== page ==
Wednesday, August 5, 2009


I have again picked up another book that I haven't read in a while. It's called UnChristian by David Kinnaman-if you haven't read it, I suggest you get yourself a copy. This isn't just for Youth Pastors or anyone else in a leadership position in the's for everyone who calls themselves a Christian!
I can't seem to get over the fact that nearly 79% of our graduating high school seniors will walk away from the church during their college years. On the same token, I totally understand it...I mean look around. The culture around us has changed and our youth have begun to see through our facade.
It's not just because of our lifestyles as Christians but the way we convey the priorities of being a Christian. The common message they hear/get is that Christianity is a religion of rules and regulations. They think of us as hypocritical because they are measuring us by our own standards. Ironic huh?
Here's another nugget the book unveiled:
Christians are not defined by transparency but by adherence to rigid rules and strict standards.
So the question becomes: as a follower does your response to moral issues reflect complexcity? Are you honest with yourself about your own struggles? Do they motivate you to turn your heart-and that of others-towards God, seeking His ways to handle issues? Or are you too focused on maintaining the rules and regulations?
Now, there are those who would rather ignore the negative perception others have of us Christians-strugging it off saying 'it doesn't matter because outsiders just dont get it'. But what if God is revealing something to us in shift? I mean we can either get defensive about our image problem (that we are hypocritical), ignore it, or we could take culture's accusations of hypocrisy as God's wake up call to the overwhelming needs of others. What if He is using our culture to make us aware of our own hollow attempts and answers? Should we really ignore God's warning to us?
For example: Victoria left the church because of encounters with it's hypocritical churchgoers-they frustrated her and left her outside of the church.
Spirituality isn't measured by the number of sermons you hear, the piety of our lives, or the goodness of our actions. It's in the simple interactions and conversations we have with others in the hallways of our church, in the invitations we give (or don't give), the genuineness of concern, and how people respond to you and your child.
Victoria gave Christians a chance and found us hypocritical and judgmental. The way we react to people and to their life circumstances is also the measure of our spiritual maturity. Victoria didn't say we as Christians are hypocritical because she chose to reject kindhearted help that Christians offered her. Did she misunderstand the dozens of well-intentioned people? Was she oblivious to the men in the church who were trying to help, perhaps by taking her son fishing or to a basketball game? Nope! Instead she watched, waited, and listened for people like you and me to embrace her needs, to restore her life-and that of her son-to God's purposes. Did she make a mistake? Sure, but so did the Christians around her.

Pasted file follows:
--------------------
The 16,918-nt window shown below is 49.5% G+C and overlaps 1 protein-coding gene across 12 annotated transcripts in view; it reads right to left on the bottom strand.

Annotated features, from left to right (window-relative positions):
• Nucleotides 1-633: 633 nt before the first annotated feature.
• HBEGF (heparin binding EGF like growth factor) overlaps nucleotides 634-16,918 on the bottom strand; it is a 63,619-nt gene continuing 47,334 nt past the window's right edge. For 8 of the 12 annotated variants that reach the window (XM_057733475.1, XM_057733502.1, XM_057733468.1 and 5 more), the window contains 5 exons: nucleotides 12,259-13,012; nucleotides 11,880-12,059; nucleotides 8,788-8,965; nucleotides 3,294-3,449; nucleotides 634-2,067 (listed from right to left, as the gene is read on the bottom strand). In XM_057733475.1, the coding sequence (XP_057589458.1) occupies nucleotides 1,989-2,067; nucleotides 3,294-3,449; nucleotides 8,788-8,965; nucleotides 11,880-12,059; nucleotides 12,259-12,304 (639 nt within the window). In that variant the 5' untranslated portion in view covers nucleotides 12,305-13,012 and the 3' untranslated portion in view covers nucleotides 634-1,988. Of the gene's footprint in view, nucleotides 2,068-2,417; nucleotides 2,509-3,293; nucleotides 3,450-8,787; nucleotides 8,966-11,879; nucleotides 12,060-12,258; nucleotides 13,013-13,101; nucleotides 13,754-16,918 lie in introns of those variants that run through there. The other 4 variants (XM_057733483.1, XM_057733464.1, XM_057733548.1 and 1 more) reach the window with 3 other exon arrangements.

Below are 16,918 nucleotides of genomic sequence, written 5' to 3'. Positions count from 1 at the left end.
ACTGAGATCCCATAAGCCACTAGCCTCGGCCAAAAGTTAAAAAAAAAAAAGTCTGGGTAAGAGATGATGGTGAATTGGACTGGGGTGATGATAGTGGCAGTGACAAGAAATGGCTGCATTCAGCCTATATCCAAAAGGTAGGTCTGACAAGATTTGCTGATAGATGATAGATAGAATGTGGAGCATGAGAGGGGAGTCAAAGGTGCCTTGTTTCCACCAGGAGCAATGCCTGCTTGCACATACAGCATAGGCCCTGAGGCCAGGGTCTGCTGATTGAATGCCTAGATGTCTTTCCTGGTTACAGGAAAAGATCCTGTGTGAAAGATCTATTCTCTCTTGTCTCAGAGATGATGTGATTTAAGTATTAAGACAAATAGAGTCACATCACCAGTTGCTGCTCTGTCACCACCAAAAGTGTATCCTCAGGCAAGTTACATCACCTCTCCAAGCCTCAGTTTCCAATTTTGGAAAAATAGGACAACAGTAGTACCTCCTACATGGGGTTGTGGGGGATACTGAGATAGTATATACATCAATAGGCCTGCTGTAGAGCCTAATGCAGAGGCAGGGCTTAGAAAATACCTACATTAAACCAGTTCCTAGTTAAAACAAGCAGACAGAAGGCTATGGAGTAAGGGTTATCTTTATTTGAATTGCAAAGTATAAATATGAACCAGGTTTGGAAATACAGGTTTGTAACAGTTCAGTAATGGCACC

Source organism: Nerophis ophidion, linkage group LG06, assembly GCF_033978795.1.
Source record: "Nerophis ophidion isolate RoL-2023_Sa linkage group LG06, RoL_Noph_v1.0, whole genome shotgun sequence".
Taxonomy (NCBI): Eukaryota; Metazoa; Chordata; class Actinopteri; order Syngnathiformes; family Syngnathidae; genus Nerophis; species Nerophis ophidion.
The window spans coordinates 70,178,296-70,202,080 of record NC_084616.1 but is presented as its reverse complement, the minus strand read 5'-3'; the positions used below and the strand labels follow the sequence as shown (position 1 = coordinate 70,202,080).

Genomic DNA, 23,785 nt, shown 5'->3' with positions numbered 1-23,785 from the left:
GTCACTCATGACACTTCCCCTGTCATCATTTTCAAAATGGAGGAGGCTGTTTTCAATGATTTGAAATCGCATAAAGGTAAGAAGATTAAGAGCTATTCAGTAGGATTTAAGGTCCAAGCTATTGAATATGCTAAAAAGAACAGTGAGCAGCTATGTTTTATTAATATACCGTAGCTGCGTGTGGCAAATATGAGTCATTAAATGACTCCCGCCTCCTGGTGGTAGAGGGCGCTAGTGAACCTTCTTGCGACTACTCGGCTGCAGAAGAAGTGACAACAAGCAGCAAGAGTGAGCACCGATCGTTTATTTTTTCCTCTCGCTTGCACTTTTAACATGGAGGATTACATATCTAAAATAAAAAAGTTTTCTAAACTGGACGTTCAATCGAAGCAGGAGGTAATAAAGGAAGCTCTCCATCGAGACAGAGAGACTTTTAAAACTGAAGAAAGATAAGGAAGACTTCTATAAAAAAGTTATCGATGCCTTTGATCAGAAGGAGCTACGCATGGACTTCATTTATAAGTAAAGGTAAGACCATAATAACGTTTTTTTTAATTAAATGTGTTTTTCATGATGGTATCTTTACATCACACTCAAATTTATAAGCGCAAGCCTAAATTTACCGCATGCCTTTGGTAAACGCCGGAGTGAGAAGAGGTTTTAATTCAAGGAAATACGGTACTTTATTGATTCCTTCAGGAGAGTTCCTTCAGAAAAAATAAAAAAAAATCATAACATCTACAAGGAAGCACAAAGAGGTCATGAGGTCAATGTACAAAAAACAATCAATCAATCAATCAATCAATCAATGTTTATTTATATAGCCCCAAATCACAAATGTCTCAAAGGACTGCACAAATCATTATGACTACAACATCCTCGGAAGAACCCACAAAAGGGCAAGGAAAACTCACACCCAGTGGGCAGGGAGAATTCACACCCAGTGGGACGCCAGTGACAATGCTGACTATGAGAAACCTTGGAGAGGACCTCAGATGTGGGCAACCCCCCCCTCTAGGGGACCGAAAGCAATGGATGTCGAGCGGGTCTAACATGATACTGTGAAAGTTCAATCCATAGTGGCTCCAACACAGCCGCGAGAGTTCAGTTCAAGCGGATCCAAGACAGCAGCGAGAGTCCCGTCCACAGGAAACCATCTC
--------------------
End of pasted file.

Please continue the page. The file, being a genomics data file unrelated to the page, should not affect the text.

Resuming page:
You see, the 'UnChristian' faith says it is important to remind Victoria that a single parent family is not as good as a married family. It tells us to keep giving her advice, without love or genuine interest, about how to raise her son. It leads us to believe we should know because we have it all together.
Chew on this for a challenge: Read Matthew 23:4 and think about the overwhelming perception young people have of us as Christians-as hypocrites. Does your life point people to a life in Christ that bursts with freedom to love, restoraiton, purity, and transparency? Or are you burying people-insiders and outsiders-under the weight of a self-righteous life?


pitcher12k said...

Way to make up for the lack of July-posting with a beast like one :)
This sounds like a good book, one of those books that makes you not only think about what you are doing wrong, but how and why you should change whatever that is. I think that is a problem I have, it is easy to see what is wrong, but not easy to actually fix, or even attempt to change whatever that thing is. Yeah, we can say people are dying of starvation and disease, but are we willing to do something about it? Sure, why not? Ok well then why don't we? Yeah.

Holly said...

WOW! i must agree with pitcher12k, this particular blog is SO true! i must admit, im a hypicrite at times, but i hope and pray im not one to push others away. pitcher states another good pointe of using starvation in the world, we are ALL well aware of the millions of men, women and children who are starving in this crumbling world, but what are we doing about it? i'm anxious to read Hypocritical part due! thanks for such a thought provoking blog, i miss em ;) way to go babe!